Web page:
VTA: Risk of African swine fever persists

A farm on which ASF was detected being placed under quarantine. Photo is illustrative.
A farm on which ASF was detected being placed under quarantine. Photo is illustrative. Source: (ERR)

In light of the increasing number of African swine fever (ASF) cases in other EU member states, the Veterinary and Food Board (VTA) is reminding pig farmers in Estonia that the risk of ASF persists, and that a careful approach to the implementation of biosecurity measures is essential.

"Although the last case of ASF in a domestic pig farm in Estonia was in September 2017, isolated cases of the disease in wild boars still indicate that ASF is still circulating to some extent, and thus one should not let down their guard," Maarja Kristian, adviser at the Animal Health and Welfare Department of the VTA, said in a press release.

According to Kristian, it is still important that pig farms and households carefully comply with biosecurity requirements, all the moreso as summer is the most favorable time for ASF to spread. She reminded farmers that, despite the season, it is still forbidden to keep pigs outside or to feed them fresh grass.

In recent weeks, ASF outbreaks in domestic pigs have increased in several EU member states. 29 pig farms in Poland, 12 in Lithuania and one farm in Latvia have already reported cases of ASF thus far this year. The disease is also spreading to Romania, where the number of infected farms has risen to over 500. 22 farms have also been infected in Bulgaria, where the most recent case involved a farm with over 36,000 pigs, the largest pig farming enterprise to be infected with ASF to date. On July 25, the first outbreak in Slovakia was announced as well.

The biggest economic losses thus far this year have been recorded in pig farming in Bulgaria, Poland and Romania, where over 82,000, 27,401 and 26,385 pigs, respectively, were killed. In Lithuania and Latvia, small pig farms have been most affected by ASF.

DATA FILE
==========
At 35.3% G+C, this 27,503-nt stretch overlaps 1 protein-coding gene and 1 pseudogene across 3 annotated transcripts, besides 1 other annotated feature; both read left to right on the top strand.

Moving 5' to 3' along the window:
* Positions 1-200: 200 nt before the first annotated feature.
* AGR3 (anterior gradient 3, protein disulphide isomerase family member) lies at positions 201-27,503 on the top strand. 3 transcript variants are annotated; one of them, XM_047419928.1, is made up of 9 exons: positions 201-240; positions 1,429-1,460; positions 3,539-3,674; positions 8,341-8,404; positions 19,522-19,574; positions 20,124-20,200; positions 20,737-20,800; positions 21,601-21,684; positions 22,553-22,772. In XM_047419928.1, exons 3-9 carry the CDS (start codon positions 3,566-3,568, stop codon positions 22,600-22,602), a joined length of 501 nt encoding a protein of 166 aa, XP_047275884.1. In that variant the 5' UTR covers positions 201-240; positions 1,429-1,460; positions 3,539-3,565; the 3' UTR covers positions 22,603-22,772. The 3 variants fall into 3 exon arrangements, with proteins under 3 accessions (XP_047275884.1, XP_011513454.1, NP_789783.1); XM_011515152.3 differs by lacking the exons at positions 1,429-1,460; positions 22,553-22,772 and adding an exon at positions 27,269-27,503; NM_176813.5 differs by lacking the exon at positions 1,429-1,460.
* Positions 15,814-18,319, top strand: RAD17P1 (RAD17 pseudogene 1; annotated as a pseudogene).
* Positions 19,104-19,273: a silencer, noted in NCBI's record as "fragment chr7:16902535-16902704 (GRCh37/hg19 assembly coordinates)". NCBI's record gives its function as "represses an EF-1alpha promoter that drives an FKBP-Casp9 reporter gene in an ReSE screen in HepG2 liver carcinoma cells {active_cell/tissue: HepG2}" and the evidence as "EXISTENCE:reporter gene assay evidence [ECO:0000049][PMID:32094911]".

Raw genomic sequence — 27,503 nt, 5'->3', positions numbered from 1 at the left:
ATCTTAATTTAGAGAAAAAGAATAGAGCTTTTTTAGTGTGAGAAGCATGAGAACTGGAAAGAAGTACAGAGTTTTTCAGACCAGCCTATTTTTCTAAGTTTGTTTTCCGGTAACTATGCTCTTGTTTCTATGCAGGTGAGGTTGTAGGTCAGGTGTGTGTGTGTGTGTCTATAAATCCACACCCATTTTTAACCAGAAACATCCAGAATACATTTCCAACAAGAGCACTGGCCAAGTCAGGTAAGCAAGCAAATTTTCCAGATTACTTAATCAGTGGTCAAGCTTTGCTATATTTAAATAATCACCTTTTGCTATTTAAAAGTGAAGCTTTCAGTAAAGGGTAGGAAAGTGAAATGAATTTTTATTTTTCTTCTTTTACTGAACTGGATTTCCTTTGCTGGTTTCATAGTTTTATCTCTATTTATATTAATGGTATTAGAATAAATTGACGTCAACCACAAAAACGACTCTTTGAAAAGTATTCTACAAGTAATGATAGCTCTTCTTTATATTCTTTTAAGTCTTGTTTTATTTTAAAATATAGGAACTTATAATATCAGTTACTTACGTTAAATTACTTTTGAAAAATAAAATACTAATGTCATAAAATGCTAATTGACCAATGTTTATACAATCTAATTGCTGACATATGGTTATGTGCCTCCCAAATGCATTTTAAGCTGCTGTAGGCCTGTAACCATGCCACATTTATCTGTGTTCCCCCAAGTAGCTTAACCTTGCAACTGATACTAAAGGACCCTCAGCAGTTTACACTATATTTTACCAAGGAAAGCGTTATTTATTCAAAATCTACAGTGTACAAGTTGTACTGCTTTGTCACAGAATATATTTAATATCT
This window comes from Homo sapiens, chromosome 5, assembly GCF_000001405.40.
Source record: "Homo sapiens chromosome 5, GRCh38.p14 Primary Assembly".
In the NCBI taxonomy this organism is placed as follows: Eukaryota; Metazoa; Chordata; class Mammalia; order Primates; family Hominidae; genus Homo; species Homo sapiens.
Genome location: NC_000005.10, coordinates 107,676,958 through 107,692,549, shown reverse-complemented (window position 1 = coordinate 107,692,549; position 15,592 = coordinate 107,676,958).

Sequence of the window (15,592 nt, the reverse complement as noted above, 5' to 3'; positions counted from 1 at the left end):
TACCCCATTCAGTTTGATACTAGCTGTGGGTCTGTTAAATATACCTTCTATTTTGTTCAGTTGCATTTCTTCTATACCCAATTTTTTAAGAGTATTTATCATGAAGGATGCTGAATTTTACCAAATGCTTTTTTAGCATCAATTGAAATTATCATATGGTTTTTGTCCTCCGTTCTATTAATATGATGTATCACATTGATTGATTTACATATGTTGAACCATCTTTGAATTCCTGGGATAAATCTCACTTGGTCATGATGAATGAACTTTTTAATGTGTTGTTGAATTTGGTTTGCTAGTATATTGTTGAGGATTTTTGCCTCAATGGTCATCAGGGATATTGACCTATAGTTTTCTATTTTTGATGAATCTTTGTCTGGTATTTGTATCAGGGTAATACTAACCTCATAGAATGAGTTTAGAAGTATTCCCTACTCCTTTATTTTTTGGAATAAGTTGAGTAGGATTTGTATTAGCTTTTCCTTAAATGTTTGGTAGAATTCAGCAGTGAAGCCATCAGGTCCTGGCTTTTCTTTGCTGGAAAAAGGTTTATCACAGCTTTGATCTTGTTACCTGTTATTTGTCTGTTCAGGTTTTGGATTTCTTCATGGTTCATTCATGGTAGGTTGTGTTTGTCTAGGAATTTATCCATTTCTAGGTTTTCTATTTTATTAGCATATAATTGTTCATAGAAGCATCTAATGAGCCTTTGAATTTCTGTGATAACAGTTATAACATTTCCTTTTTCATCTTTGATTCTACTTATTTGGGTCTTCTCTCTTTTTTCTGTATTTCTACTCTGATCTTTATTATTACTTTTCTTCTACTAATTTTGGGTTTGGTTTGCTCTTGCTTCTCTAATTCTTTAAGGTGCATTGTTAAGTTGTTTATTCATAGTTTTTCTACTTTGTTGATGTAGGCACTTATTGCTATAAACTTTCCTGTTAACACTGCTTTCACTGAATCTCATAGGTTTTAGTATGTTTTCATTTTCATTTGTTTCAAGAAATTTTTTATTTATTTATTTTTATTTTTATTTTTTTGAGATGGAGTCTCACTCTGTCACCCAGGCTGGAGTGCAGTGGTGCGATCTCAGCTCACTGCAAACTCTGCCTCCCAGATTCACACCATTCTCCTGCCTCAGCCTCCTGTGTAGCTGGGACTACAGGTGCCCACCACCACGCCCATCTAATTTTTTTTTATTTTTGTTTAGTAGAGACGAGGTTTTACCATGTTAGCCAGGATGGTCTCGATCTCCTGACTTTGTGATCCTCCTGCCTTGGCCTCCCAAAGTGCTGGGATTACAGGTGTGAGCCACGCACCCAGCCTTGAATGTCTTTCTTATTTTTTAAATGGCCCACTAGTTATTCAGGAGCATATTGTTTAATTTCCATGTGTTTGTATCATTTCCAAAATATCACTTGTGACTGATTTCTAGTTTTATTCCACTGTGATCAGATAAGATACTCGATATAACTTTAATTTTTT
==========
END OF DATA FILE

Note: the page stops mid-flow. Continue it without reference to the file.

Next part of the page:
Four years since ASF spread to Estonia

July 21 marked four years since the first case of ASF was confirmed at an Estonian pig farm. From 2015-2017, the virus spread to altogether 27 farms, where altogether 42,583 pigs died or were killed as a result of the disease.

As of June 30, a total of 3,046 domestic pigs in Estonia have tested negative for ASF. Wild boars, meanwhile, have been tested on 2,471 occasions; the last infected wild boar was identified in Lääne County this February.

This January, one infected wild boar was found in Saaremaa, while another were identified in Ida-Viru County. Since May, only wild boars with ASF antibodies have been found, indicating that the animals have survived the disease. These wild boars are healthy in appearance, but have been exposed to the ASF virus and as such are likewise considered dangerous in terms of the possible spread of infection.


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Editor: Aili Vahtla

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